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Argument 1 paper


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Argument paper written for an argument and analysis class at GVSU.

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Argument 1 paper

  1. 1. Running head: ARTS EDUCATION 1 Arts Education to Foster Creativity in Schools Kelsey E. Stevenson Grand Valley State University
  2. 2. ARTS EDUCATION 2 Arts Education to Foster Creativity in Schools Tom Horne, the Arizona state superintendent of public instruction said, “When you think about the purposes of education, there are three. We’re preparing kids for jobs. We’re preparing them to be citizens. And we’re teaching them to be human beings who can enjoy the deeper forms of beauty. The third is as important as the other two” (as cited in Smith, 2009, para 17). Creativity and self-expression are vital parts of child development and should be implemented in schools all over the country for that reason. This paper will discuss the importance of creativity for child development, the ways in which the arts increase students’ success in core subjects, and the effects that the implementation of arts education has on students. The Importance of Creativity for Child Development There are many roles that education plays and teachers, administrators, parents, and students all interpret these roles in different ways. The overarching role of education that encompasses most peoples’ opinions is to “prepare the students.” It may be preparing students for a job, preparing them for life, or many other things. In order to prepare the students for such things, you have to find a way to fully engage the students, particularly at an elementary level, so that they have a similar goal and are “prepared” for whatever may come their way. According to Dr. Rena Upitis (2011), many teachers, administrators, parents and even scholars agree that “education in elementary school should be education for life” (p. 7). One very important component in a child’s early years of development is creativity and expression through the arts. Many who disagree argue that subjects like science and math should take precedence over things like music and dance because they are more important to development and success. However, many well-known scientists have a history in the arts and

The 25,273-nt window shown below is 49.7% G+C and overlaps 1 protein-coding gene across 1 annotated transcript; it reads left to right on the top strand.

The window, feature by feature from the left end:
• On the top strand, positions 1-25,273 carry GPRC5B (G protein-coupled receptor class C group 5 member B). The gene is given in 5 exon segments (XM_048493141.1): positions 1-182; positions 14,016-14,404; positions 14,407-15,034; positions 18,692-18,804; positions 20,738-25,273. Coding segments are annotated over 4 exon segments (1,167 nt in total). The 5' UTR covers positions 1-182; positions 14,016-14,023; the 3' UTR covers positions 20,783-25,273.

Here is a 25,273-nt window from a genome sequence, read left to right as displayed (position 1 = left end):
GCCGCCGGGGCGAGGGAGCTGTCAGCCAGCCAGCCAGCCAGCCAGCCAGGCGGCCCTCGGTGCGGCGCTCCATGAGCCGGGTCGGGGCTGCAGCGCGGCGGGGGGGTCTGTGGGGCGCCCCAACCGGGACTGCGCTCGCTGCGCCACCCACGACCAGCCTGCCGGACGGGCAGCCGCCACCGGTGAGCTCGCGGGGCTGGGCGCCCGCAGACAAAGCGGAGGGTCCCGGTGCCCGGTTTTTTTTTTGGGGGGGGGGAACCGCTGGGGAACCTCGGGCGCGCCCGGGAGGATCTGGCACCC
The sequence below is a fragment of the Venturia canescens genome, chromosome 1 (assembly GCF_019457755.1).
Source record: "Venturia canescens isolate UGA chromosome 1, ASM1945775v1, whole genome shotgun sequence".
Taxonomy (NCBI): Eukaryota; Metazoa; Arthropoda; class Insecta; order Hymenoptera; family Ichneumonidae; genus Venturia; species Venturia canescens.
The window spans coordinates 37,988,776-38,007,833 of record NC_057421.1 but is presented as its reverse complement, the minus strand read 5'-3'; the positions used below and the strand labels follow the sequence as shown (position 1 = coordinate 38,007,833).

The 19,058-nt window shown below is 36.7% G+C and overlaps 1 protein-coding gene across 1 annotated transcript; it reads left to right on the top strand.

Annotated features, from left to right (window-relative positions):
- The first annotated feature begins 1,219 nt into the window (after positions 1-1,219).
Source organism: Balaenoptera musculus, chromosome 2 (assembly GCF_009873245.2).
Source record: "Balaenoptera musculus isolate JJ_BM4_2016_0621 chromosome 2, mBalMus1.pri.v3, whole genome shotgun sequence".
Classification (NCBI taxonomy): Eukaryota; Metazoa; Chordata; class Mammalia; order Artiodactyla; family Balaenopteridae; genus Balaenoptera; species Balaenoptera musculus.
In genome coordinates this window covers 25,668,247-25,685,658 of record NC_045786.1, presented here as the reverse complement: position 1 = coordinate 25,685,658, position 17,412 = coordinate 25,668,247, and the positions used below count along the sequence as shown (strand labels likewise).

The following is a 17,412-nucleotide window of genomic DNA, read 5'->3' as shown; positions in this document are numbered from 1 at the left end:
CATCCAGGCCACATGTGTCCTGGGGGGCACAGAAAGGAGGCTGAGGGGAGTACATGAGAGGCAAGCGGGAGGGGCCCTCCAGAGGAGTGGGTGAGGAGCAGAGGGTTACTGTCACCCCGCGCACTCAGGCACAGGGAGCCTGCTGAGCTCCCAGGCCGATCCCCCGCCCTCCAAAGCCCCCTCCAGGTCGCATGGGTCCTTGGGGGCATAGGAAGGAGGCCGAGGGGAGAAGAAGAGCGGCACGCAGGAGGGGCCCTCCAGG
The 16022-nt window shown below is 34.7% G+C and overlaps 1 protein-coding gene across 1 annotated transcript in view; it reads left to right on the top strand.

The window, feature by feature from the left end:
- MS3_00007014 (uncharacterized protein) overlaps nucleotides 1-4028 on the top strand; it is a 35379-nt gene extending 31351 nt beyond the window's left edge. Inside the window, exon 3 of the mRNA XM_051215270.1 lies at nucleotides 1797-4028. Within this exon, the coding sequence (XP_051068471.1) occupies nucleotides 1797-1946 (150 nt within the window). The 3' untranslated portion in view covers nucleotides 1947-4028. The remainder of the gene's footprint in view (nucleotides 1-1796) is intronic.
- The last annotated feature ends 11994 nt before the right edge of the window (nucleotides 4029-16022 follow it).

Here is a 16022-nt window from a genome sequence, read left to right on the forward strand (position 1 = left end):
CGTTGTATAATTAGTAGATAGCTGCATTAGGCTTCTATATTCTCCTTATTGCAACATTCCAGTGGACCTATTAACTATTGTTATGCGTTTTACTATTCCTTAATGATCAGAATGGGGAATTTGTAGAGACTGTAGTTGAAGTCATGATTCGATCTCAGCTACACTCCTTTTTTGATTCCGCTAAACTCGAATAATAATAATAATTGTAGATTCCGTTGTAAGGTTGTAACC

3. 3. ARTS EDUCATION 3 claim that their experiences in the arts have fostered their imagination in science. Physicist Murray Gell-Mann is also a poet, physicist Victor Weisskopf is a pianist and even Johannes Kepler was an artist and a musician. Science is not necessarily just facts, statistics, and logic, but also imagination and exploration into the unknown, something that requires creativity. When math and science education is pushed and other subjects are limited, the ability to raise interesting questions and solve creative problems is also limited (Zweig, 1986). The arts obviously play a key role in a child’s development, just as it did in many famous scientists’ lives. Ellen Dissanayake, a scholarly writer in subjects such as philosophy and anthropology, also believes in the essentiality of art in every person’s life. She believes that there are five features that are natural in human development, all relating to the arts. The first is “art-making is universal” because it is a way of communication that people of all cultures and societies can participate in. The second is “the investment of resources in the arts” due to the fact that people in ancient times invested a significant amount of time and resources into the arts. The third is “biological importance” because many people’s daily rituals and routines are “artified” as she calls it. The fourth is “arts are associated with pleasure” because we as human beings typically strive for creative activities like music or dance. The fifth and final feature is “juvenile predisposition to the arts” because children naturally are drawn to things such as rhythms, singing, and stories (Upitis, 2011). The Arts and Increased Success in Other Subjects There is a strong focus in today’s education system on reading, mathematics, and science, all of which are typically tested through standardized testing. The focus on these subjects often minimizes the need for any arts related subjects, because of a general assumption that the arts are less important. A study done by Webb and Rule (2013) showed the effects of integrating